June 2009 Archives

2666: The Part About Amalfitano (Book 2)


Claire and Steph's 2666 readalong continues! To be completely honest, I read the last page of this amazing novel a couple of weeks ago, but I scrupulously wrote up notes after finishing each section, and I'm publishing them just as I wrote them, at the end of each month. It's more fun this way!

The Part About Amalfitano is by far the shortest book of the five that make up 2666, so I feel a bit disconcerted to be writing up reading notes again so soon after the first batch (I'm writing this on May 19). Amalfitano does, though, provide some new food for thought: it goes in new directions with the themes established in The Part About the Critics, and piqued my interest even more for what is to come.

Primarily, I think, The Part About Amalfitano transforms that feeling of vague unease introduced in The Part About the Critics into something interior rather than exterior. In Book 1, the critics have the feeling that "something is wrong" - something more or less out there, whether "out there" means "in Santa Teresa," or "in Mexico," or "on the streets of the world." Only Norton has some sense that the "something wrong" could dwell within her, too. But for Amalfitano (the Chilean professor, incidentally, of whom the three Europeans were so dismissive in Part 1), that same something is decidedly wrong in here, rather than out there. In here: in the town where he works, in the house where he lives, inside his own brain.

The Part About Amalfitano is obsessed with madness and forgetting, from Amalfitano's memories of his wife Lola (disappeared on a wild quest after a poet, now institutionalized, with whom she may or may not have had sex years before), to his own evolving relationships with a mysterious geometry treatise and a disembodied voice. Whereas the Critics of the first book fight their battles in cafés, conferences and capitals, Amalfitano and Lola fight theirs within their own heads. Lola's story raises all the old questions of how to define madness, and how we deal with an institutionalized person who seems saner than his visitors, but Amalfitano's own story is, to me, even more compelling. Bolaño's stellar sense of the bizarre and hilarious is showcased to perfection, as in this passage, which finds Amalfitano obsessing, Beckett-like, on a mysterious, privately-published geometry book that he (totally uninterested in geometry) has discovered in one of his boxes.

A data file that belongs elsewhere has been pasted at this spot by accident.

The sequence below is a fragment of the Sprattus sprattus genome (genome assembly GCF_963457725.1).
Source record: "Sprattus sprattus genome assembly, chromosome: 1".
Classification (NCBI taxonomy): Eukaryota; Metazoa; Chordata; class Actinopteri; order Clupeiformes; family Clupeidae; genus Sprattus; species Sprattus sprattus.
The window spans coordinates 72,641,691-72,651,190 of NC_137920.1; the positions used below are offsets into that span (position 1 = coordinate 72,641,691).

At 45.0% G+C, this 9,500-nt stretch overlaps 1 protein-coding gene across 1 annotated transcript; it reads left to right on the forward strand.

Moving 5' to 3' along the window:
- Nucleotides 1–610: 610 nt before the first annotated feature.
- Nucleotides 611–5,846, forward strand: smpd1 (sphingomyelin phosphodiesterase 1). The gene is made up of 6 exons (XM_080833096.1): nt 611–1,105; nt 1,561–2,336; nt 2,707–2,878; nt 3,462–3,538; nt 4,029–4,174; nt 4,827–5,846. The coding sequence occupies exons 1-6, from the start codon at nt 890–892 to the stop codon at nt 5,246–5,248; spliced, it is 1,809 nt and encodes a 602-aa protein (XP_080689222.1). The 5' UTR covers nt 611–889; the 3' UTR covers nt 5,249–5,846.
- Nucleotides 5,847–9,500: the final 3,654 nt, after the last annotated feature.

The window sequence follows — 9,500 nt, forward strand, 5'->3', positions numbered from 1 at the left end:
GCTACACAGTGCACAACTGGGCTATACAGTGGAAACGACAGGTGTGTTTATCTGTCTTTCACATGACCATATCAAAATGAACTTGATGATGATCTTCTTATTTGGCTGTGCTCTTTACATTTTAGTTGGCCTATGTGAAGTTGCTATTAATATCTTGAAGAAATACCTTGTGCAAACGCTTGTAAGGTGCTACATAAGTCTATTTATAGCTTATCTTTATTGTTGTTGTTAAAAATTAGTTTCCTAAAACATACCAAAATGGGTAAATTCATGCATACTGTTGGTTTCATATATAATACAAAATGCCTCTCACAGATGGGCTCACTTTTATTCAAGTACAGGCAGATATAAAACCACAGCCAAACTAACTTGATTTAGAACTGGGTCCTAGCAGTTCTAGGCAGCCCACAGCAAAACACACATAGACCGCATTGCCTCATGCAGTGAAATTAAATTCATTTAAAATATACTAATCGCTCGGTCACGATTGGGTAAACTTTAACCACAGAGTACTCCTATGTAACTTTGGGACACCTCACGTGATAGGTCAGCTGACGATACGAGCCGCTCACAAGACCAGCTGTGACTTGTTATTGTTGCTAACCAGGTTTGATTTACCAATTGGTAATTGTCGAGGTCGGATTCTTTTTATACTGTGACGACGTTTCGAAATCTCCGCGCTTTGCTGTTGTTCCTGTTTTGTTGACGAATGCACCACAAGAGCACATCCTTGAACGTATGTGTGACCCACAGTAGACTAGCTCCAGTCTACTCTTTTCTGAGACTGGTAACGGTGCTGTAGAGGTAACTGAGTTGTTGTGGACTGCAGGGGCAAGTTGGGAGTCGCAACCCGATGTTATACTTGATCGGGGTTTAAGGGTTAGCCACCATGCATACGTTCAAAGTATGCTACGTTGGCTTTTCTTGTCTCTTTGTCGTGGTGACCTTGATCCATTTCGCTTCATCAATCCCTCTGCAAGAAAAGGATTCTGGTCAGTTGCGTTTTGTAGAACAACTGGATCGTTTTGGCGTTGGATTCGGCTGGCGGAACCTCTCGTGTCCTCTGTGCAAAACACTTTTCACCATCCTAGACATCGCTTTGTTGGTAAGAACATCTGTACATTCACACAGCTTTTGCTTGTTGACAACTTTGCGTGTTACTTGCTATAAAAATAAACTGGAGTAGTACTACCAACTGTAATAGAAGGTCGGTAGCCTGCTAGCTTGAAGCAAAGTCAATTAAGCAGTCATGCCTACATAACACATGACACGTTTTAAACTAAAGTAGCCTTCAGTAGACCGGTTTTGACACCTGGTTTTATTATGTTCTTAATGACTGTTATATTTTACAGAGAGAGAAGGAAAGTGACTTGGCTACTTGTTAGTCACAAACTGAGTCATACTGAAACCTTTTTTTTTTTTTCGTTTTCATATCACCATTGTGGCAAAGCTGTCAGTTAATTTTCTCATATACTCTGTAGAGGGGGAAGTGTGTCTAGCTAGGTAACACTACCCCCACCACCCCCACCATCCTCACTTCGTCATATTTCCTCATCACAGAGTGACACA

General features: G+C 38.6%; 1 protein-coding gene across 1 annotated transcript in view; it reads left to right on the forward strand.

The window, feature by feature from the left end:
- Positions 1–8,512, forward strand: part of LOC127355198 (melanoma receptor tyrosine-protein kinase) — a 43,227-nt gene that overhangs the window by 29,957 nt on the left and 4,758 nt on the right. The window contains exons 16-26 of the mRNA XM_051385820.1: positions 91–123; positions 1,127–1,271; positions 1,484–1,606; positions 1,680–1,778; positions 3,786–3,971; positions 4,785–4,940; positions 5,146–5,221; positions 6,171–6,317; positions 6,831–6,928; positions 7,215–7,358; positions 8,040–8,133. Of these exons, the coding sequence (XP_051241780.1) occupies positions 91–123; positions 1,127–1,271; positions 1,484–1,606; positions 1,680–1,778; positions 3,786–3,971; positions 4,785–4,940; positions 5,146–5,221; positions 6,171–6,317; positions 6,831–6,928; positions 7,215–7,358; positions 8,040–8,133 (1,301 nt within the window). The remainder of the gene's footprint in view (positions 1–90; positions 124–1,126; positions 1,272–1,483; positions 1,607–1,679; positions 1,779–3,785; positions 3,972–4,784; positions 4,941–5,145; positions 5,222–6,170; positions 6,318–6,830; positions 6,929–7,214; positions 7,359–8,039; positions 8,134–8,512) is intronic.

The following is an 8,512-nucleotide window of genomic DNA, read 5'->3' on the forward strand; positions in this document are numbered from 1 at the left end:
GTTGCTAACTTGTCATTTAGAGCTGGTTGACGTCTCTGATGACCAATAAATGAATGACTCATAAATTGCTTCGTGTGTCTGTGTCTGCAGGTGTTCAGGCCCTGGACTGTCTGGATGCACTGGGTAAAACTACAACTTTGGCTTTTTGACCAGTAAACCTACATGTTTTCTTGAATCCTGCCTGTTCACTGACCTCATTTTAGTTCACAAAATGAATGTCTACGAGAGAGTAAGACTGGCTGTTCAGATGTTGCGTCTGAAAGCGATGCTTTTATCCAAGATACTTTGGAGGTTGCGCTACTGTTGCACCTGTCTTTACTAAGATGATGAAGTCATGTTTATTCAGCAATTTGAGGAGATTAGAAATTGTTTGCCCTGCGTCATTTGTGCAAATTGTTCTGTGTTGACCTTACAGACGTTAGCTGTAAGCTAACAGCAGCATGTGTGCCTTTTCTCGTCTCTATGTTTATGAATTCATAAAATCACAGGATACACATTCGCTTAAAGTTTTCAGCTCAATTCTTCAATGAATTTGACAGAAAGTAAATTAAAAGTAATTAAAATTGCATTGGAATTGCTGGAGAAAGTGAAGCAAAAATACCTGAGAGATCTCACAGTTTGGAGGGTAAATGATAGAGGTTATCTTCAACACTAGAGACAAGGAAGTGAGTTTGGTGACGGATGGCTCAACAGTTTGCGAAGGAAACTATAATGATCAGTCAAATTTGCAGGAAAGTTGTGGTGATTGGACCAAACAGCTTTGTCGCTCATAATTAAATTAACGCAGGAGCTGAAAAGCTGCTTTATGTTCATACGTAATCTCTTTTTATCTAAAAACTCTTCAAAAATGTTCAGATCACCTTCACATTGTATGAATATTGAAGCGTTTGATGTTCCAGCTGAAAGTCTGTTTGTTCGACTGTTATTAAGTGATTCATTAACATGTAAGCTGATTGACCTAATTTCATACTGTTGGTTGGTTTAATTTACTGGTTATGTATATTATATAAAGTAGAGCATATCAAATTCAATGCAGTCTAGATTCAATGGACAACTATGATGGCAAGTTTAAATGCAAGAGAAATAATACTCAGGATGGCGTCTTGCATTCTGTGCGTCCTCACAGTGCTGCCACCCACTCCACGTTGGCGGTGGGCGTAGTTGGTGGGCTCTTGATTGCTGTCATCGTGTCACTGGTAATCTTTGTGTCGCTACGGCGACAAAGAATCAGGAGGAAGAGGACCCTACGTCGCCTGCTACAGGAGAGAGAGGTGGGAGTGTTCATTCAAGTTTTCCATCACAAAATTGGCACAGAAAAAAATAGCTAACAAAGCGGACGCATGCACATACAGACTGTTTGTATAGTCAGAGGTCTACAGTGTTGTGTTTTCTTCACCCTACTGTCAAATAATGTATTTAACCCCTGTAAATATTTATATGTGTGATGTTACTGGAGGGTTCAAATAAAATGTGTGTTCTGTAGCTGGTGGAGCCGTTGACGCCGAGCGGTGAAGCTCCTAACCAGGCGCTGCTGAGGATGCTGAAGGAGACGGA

I probably picked it up at Laie, he thought, or maybe at La Central, the time I stopped in to buy some philosophy book and the clerk was excited because Pere Gimferrer, Rodrigo Rey Rosa, and Juan Villoro were all there, arguing about whether it was a good idea to fly, and plane accidents, and which was more dangerous, taking off or landing, and she mistakenly put this book in my bag. La Central, that makes sense. But if that was the way it heppened I'd have discovered the book when i got home and opened the bag or package or whatever it was, unless, of course, something terrible or upsetting happened to me on the walk home that eliminated any desire or curiosity I had to examine my new book or books. It's even possible that I might have opened the package like a zombie and left the new book on the night table and Dieste's book on the bookshelf, shaken by something I'd just seen on the street, maybe a car accident, maybe a mugging, maybe a suicide in the subway, although if I had seen something like that, thought Amalfitano, I would surely remember it now or at least retain a vague memory of it. I wouldn't remember the Testamento geométrico, but I would remember whatever made me forget the Testamento geométrico. And as if this wasn't enough, the biggest problem wasn't really where the book had come from but how it had ended up in Santa Teresa in one of Amalfitano's boxes of books, books he had chosen in Barcelona before he left. At what point of utter obliviousness had he put it in there? How could he have packed a book without noticing what he was doing? Had he planned to read it when he got to the north of Mexico? Had he planned to use it as the starting point for a desultory study of geometry? And if that was his plan, why had he forgotten the moment he arrived in this city rising up in the middle of nowhere? Had the book disappeared from his memory while he and his daughter were flying east to west? Or had it disappeared from his memory as he was waiting for his boxes of books to arrive, once he was in Santa Teresa? Had Dieste's book vanished as a side effect of jet lag?

What I love about this passage is its double-edged nature: is Amalfitano needlessly belaboring an unimportant detail, as his daughter Rosa seems to think? Or is this ostensibly small incident part of, perhaps even a key to, that intangible "something wrong" which all Bolaño's characters are chasing? And what does it mean that the inquiry into the origins of this innocuous geometry book is spiked with so many catastrophic allusions: plane crashes, car accidents, muggings, suicides? Is Amalfitano onto something in this passage, or are we witnessing his first slide toward madness? In the end, these two options may be just two paths to the same outcome: if Amalfitano is fixating on an unimportant detail, it may indicate that he is going mad. On the other hand, he may be correct in his insistence on the book's significance, and what he thinks it signifies is...that he's going mad. The book catches him in a logical trap, and his delightfully odd solution (or is it an exacerbation?) of transforming the volume into a Duchamp-inspired readymade doesn't dispel his nameless fear.